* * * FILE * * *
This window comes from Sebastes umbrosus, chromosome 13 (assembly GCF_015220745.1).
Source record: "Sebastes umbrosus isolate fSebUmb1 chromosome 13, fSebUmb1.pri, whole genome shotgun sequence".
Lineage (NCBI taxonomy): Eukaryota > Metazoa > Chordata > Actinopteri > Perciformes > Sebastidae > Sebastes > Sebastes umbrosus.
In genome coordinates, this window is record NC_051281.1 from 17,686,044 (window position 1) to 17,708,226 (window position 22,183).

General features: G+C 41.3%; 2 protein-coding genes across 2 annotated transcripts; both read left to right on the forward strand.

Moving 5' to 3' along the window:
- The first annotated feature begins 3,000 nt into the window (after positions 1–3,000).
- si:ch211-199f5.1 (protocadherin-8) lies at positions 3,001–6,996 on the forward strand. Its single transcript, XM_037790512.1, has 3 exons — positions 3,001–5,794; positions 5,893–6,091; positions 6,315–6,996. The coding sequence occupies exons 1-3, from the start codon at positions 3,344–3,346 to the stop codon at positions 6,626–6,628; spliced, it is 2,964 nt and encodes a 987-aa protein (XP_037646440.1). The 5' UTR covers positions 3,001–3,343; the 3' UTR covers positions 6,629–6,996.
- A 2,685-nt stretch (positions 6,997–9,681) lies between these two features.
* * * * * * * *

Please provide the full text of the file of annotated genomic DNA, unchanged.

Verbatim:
This window comes from Sebastes umbrosus, chromosome 13 (assembly GCF_015220745.1).
Source record: "Sebastes umbrosus isolate fSebUmb1 chromosome 13, fSebUmb1.pri, whole genome shotgun sequence".
Lineage (NCBI taxonomy): Eukaryota > Metazoa > Chordata > Actinopteri > Perciformes > Sebastidae > Sebastes > Sebastes umbrosus.
In genome coordinates, this window is record NC_051281.1 from 17,686,044 (window position 1) to 17,708,226 (window position 22,183).

General features: G+C 41.3%; 2 protein-coding genes across 2 annotated transcripts; both read left to right on the forward strand.

Moving 5' to 3' along the window:
- The first annotated feature begins 3,000 nt into the window (after positions 1–3,000).
- si:ch211-199f5.1 (protocadherin-8) lies at positions 3,001–6,996 on the forward strand. Its single transcript, XM_037790512.1, has 3 exons — positions 3,001–5,794; positions 5,893–6,091; positions 6,315–6,996. The coding sequence occupies exons 1-3, from the start codon at positions 3,344–3,346 to the stop codon at positions 6,626–6,628; spliced, it is 2,964 nt and encodes a 987-aa protein (XP_037646440.1). The 5' UTR covers positions 3,001–3,343; the 3' UTR covers positions 6,629–6,996.
- A 2,685-nt stretch (positions 6,997–9,681) lies between these two features.